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Picking a Major that Fits

The Difference Between the College Fit Process and the College Admissions Process

By | College Fit, Our Book: Field Guide to Ohio's Best Colleges, Picking a Major that Fits | No Comments

My consulting practice, while addressing family’s college admissions questions, focuses primarily on helping families optimize college fit. So, what’s the difference?

The college admissions process focuses on the tasks related to gaining admission to college – completing applications, preparing for the ACT, writing the college essay, applying for financial aid, completing the FAFSA, using the Common Application, determining application status (early admission, early decision, etc.) and a myriad of other things. As a result of the time sensitivity of the tasks involved, the admissions process is where parents and high school counselors typically focus most of their attention, energy, and resources. In fact, most college consultants focus on optimizing this process as most previously served on college admissions staffs themselves – they help students gain admission to selective, “big brand,” colleges.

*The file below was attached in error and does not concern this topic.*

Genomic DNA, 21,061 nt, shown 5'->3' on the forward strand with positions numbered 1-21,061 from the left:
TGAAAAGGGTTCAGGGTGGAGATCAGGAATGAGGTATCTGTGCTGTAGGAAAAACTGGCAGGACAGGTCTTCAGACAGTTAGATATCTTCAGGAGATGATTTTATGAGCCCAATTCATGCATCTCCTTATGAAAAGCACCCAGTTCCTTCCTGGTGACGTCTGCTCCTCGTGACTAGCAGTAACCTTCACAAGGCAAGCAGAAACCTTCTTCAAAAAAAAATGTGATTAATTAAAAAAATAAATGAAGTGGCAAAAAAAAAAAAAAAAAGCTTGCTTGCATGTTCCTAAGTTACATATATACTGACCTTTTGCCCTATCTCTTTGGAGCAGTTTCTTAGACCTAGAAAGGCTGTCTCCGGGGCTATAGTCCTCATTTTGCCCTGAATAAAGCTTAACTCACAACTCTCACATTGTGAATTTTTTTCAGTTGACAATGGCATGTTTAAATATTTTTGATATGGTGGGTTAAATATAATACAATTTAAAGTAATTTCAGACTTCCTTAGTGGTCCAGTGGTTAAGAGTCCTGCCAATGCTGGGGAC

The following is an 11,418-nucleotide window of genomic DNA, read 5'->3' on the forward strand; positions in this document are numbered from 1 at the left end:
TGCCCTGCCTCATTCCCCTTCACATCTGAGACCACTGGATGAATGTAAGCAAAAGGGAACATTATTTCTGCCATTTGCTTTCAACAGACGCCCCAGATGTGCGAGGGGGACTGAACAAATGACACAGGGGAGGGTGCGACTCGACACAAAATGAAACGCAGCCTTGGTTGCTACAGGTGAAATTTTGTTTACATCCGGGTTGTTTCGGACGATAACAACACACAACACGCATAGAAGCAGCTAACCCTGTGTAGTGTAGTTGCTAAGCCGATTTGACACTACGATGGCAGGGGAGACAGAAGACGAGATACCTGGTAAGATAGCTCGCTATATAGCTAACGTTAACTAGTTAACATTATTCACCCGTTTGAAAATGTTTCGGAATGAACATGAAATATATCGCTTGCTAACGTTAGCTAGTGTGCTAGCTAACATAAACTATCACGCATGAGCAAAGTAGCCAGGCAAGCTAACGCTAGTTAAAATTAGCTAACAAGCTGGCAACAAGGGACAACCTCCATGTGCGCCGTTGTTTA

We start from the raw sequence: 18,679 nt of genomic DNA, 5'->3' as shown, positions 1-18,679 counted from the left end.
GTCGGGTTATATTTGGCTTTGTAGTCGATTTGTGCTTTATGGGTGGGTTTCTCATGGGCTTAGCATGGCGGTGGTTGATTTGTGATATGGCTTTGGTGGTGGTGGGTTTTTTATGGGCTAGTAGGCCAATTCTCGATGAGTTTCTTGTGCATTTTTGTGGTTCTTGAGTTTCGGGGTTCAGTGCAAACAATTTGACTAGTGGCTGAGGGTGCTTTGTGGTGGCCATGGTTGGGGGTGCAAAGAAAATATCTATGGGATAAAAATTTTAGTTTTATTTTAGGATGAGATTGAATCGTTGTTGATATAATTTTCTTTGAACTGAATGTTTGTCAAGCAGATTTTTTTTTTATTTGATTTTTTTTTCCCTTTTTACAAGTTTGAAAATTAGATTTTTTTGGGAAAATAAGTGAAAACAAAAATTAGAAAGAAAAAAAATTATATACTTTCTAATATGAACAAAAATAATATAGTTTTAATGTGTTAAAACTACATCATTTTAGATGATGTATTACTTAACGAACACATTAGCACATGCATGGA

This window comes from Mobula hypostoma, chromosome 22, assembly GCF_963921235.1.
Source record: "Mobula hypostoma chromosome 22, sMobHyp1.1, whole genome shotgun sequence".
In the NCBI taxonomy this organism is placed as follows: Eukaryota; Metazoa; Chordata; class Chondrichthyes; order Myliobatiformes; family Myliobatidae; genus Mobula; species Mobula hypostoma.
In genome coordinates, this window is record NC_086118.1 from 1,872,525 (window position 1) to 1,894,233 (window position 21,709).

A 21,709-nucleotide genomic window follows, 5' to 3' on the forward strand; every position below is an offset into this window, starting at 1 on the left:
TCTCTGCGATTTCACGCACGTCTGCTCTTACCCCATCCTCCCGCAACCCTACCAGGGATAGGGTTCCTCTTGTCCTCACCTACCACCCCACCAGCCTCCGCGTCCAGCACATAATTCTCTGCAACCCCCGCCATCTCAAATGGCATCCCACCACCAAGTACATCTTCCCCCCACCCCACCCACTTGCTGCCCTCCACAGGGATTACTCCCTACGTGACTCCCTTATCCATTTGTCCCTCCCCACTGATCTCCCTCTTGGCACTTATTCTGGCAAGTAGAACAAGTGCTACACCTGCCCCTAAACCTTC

In contrast, the college fit process focuses on the strategic aspects of the college search process including identifying and exploring good fit majors, student organizations, and colleges to explore. It begins by systematically clarifying everything you want in a college, including cost, and then matching your list to colleges that are good at all the things you want. It continues when families orchestrate strategic campus visits allowing students to explore good fit colleges, major options, and potential student organization/activity involvements. It culminates in a final, informed, college choice. This is where we focus our attention when working with clients. In contrast to admissions process consultants who spent their formative years as admissions counselors, our college fit consultants are prior faculty members and academic advisors.